St. Bathildis, Nun of Chelles and Queen of France
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Commemorated on January 30
An Anglo-Saxon by birth, Bathildis was captured by the invading armies from Denmark in 641 and sold to Erchinoald, the chief officer of the palace of Clovis II, King of France. She quickly gained favor, for she had charm, beauty, and a graceful and gentle nature. She also won the affection of her fellow-servants, for she showed them many kindnesses such as cleaning their shoes and mending their clothes, and her bright and attractive disposition endeared her to all.
Erchinoald, impressed by her fine qualities, wished to make her his wife, but Bathildis, alarmed at the prospect, disguised herself in old and ragged clothes, and hid herself away among the servants at the palace. Erchinoald, thinking she had run away, married another woman.
Her next suitor, however, was King Clovis. When Bathildis discarded her old clothes and appeared again, the king noticed her grace and beauty, and declared his love for her. In 649, the 19-year-old slave girl Bathildis became Queen of France. She bore Clovis three sons: Clotaire III, Childeric II, and Thierry III, all of whom became kings. On the death of her husband, she was appointed regent for her eldest son, Clotaire, who was only five, and she ruled capably for eight years with St. Eligius as her adviser.
She made a good queen and ruled wisely. She never forgot that she had been a slave, and did all within her power to relieve those in captivity. It was written that Queen Bathildis was the holiest and most devout of women. Remembering her own bondage, she set apart vast sums for the redemption of captives. Bathildis helped promote Christianity by following the teachings of St. Ouen, St. Leodegardius, and many other bishops.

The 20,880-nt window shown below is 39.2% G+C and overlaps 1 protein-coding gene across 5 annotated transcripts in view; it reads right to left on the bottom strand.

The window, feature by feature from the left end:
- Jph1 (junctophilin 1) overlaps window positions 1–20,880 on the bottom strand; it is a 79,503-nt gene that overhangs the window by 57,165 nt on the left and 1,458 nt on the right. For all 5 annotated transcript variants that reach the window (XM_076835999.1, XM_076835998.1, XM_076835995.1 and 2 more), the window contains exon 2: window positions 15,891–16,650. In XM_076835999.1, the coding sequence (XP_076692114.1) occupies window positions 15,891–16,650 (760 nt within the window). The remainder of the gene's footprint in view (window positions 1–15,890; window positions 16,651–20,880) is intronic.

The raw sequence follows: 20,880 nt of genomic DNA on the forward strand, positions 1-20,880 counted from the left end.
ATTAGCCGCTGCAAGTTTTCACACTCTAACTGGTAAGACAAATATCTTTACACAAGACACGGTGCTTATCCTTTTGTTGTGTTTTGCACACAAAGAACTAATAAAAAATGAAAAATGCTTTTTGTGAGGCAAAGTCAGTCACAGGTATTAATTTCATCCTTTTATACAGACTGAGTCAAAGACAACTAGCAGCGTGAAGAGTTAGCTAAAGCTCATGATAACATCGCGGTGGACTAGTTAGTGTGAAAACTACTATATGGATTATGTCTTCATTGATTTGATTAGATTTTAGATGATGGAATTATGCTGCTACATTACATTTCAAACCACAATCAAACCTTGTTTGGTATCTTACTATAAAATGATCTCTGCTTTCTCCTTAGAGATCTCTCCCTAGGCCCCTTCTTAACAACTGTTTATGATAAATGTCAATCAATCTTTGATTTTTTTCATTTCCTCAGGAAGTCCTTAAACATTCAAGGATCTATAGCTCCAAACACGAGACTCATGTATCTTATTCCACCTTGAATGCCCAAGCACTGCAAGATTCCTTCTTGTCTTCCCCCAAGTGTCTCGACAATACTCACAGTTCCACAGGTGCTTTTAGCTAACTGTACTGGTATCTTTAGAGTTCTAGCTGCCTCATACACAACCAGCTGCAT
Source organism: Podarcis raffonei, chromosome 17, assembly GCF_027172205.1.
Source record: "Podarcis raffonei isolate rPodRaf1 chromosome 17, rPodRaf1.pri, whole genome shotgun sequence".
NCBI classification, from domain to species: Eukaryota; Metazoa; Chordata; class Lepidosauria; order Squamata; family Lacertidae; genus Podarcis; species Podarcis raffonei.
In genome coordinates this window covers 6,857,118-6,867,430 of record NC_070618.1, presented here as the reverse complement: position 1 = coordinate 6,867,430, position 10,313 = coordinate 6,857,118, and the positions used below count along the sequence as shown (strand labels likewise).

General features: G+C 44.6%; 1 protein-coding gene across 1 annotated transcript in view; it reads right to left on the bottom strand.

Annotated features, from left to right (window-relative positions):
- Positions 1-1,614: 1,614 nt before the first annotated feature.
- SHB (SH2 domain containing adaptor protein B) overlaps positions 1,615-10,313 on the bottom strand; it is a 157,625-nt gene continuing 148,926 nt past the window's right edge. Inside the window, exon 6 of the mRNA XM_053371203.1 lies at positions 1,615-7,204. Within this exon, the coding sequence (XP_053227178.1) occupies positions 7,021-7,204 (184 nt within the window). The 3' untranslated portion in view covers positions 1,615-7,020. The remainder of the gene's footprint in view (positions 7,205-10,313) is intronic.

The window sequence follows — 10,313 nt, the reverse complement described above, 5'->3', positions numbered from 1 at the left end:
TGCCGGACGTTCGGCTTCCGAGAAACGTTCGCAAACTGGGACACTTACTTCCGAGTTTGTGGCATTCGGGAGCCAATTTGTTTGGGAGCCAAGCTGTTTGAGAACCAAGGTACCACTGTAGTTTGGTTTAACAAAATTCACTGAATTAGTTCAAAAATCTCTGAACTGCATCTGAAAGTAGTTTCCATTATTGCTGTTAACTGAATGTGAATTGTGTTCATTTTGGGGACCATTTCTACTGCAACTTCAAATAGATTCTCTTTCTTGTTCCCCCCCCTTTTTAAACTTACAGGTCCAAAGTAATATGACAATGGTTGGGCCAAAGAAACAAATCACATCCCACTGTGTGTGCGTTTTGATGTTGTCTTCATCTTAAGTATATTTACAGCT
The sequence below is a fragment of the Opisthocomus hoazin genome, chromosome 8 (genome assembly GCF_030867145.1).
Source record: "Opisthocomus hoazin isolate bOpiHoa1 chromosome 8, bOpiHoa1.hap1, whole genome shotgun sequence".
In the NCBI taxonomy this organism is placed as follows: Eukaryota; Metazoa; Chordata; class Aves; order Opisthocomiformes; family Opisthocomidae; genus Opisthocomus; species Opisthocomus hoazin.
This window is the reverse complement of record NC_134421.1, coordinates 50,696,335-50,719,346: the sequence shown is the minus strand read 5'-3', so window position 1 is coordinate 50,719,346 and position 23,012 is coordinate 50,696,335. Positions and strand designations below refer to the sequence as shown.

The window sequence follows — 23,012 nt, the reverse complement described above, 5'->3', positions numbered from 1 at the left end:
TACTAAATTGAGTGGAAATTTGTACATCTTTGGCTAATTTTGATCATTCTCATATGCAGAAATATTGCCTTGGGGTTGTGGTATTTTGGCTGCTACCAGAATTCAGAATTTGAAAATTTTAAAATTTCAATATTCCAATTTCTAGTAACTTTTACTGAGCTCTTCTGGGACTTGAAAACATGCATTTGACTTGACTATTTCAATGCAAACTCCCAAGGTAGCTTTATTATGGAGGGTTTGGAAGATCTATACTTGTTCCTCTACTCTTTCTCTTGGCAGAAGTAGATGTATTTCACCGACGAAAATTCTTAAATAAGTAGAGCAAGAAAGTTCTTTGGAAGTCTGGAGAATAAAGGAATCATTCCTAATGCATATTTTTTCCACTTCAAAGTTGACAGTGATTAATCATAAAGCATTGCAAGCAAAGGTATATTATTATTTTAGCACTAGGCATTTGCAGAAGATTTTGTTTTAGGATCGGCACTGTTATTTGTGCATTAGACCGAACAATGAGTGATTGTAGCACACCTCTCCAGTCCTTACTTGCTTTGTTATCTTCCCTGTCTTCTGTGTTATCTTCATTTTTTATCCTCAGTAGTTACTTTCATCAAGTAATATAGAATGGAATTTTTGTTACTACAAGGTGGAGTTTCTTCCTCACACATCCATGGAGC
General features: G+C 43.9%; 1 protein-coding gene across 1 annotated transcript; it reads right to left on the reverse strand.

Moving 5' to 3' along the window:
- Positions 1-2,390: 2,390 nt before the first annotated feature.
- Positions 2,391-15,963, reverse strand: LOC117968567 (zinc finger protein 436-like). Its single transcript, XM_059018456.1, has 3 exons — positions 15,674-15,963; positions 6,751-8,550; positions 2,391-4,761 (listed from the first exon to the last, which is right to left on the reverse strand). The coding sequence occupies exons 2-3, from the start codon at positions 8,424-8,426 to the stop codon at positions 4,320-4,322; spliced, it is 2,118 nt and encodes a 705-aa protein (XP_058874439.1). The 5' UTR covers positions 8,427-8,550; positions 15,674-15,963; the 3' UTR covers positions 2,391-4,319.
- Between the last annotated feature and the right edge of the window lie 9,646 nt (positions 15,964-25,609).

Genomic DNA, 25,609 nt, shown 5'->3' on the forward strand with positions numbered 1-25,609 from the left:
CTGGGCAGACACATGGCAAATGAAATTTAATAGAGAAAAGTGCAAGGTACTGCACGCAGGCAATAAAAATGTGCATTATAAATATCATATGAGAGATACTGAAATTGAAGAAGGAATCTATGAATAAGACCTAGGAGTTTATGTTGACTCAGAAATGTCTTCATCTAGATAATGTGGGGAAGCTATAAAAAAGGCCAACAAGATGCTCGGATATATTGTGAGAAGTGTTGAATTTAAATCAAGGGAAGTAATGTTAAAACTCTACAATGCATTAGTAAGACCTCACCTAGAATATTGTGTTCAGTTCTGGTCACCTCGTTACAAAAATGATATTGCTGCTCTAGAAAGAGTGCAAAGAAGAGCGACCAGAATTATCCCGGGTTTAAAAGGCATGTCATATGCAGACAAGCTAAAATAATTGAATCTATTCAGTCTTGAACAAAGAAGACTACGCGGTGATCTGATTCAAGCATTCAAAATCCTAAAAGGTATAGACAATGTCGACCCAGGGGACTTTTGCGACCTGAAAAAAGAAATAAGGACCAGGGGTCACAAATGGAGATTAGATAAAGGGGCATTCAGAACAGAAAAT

During this period, the poorer inhabitants of France were often obliged to sell their children as slaves to meet the crushing taxes imposed upon them. Bathildis reduced their taxes, outlawed the purchase of Christian slaves and the sale of French subjects, and declared that any slave who set foot in France would from that moment be free. Thus, this enlightened women earned the love of her people and was a pioneer in the abolition of slavery.
She also founded many abbeys, such as Corbie, Saint-Denis, and Chelles, which became settlements in wild and remote areas of France. Under her guidance, forests were reclaimed and agriculture flourished. She built hospitals and sold her jewelry to help the needy.
When her son, Clotaire, came of age and ascended to the throne as King of France, Bathildis retired to her own royal abbey of Chelles, near Paris, where she served as an ordinary nun with humility and obedience.
She died at Chelles before she had reached her 50th birthday. Death touched her with a gentle hand; as she died, she said she saw a ladder reaching from the altar to heaven, and up this she climbed in the company of angels.
St. Bathildis is generally pictured as a crowned queen or nun before the altar of the Virgin, two angels support a child on a ladder, and reflects the vision she is said to have had at her death.
By permission of www.orthodoxwiki.org